or peculiar kinds are produced, on account of diversity of situation,
characteristics of country, and dissimilar properties of soils."
(Vitruvius 1960: 2412)
is probably right to see this linkage of macrocosm and microcosm
as something more than analogical; such linkages would remain
a part of popular understanding even after the rise of a mechanistic
cosmology in the seventeenth century.
properties of waters might also be understood as manifesting the
spirits or resident divinities of springs, because many springs
and rivers were thought of as home to (or the embodiment of) a
divinity. Such views were held in many premodern cultures, although
perhaps best known are the 30,000 nymphs associated by Hesiod
with springs in Greece (their brothers were the rivers) (Hesiod
1953: 33782; Moser 1990; Tölle-Kastenbein 1990). In
many, particularly rural, places in France, Britain, Germany,
and elsewhere, worship of such divinities persisted well into
Christian, and even into modern times. Periodic efforts of the
medieval Roman Catholic church to halt such worship usually failed
and, in fact, led to the association of wells and springs as sites
of miracles linked with particular saints (Hope 1893; Hofmann-Krayer
and Bachtold-Stäubli 1927; Vaillat 1932; Guitard 1951; Bord
and Bord 1986; Guillerme 1988).
water cults were restricted to specific springs, it becomes difficult
to deal with questions of why springs were worshiped and what
the rituals of worship signified. R. A. Wild has argued that the
Nile-worshiping cult of Isis and Sarapis (important and widely
distributed during the early Roman empire) simply understood Nile
water as the most perfect water; it was associated with fecundity,
for humans as well as for crops, and was known as a fattening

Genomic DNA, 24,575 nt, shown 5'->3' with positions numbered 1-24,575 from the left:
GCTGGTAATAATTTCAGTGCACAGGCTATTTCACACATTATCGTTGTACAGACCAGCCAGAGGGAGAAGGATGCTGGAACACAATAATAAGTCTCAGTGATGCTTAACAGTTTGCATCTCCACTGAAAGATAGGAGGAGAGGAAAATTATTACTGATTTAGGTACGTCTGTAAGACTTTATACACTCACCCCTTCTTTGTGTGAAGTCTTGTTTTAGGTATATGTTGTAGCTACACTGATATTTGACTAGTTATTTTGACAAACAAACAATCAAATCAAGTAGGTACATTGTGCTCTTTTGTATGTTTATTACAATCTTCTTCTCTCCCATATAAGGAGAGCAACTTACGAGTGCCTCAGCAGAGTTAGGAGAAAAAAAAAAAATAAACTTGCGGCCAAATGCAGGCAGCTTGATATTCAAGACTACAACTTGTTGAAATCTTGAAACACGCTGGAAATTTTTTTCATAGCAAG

water (Wild 1981). One may speculate that in a similar sense the
worship of the local water source symbolized and represented the
dependence of a community on that water. Mineral springs may also
have come to be worshiped for their health-giving properties;
equally, a springs reputation as sacred was an asset to
a local economy and made clear to local residents that their locality
had a privileged cosmic status (Hamlin 1990a; Harley 1990).
because it possessed such a broad range of significant and powerful
properties, was thus to be used with care in a diet. In the tradition
of the Hippocratic writers, authors of medical treatises on regimen
had much to say about the conditions of waters and about the circumstances
in which water was to be drunk. We should first note that most
authors were unenthusiastic about the drinking of water. However
much it might seem the natural drink of the animal kingdom, it
was also viewed as having a remarkable power to disturb the stability
of the human constitution. Summing up the views of classical antiquity
on water as beverage, the nineteenth-century chef Alexis Soyer
wrote, "water is certainly the most ancient beverage, the
most simple, natural, and the most common, which nature has given
to mankind. But it is necessary to be really thirsty in order
to drink water, and as soon as this craving is satisfied it becomes
insipid and nauseous" (Soyer 1977: 299).
principal later medieval medical text, Avicennas Canon
of Medicine, for example, advised one not to drink water with
a meal, but only at the meals end, and then in small quantities.
Water taken later, during digestion, would interrupt that process.
One was also not to drink water while fasting, or after bathing,
sex, or exercise. Nor should one give in to night thirst. To do
so would disrupt digestion and would not quench the thirst for
long. For Avicenna, a waters temperature was also a crucial
determinant of its physiological effect. Too much cold water was
harmful, whereas "tepid water evokes nausea." Warm water
acted as a purgative; yet too much of it weakened the stomach
(Gruner 1930: 228, 401, 4078; Lorcin 1985). The effects
of habitually imbibing certain waters could be cumulative. The
Hippocratic text "On Airs, Waters, and Places," for
example, held that cold waters had a detrimental effect on womens
constitutions: Menstruation was impaired and made painful; breast
feeding was inhibited (Hippocrates 1939: 22).
a sensitivity to the careful use of water within the diet is also
evident in premodern Chinese writings on diet. There, too, one
finds recognition of an extraordinary range of properties possessed
by different waters (drips from stalactites were seen to enhance
longevity) and, accordingly, great interest in classifying sources
of water. In China, the preference was for warm (or boiled) water,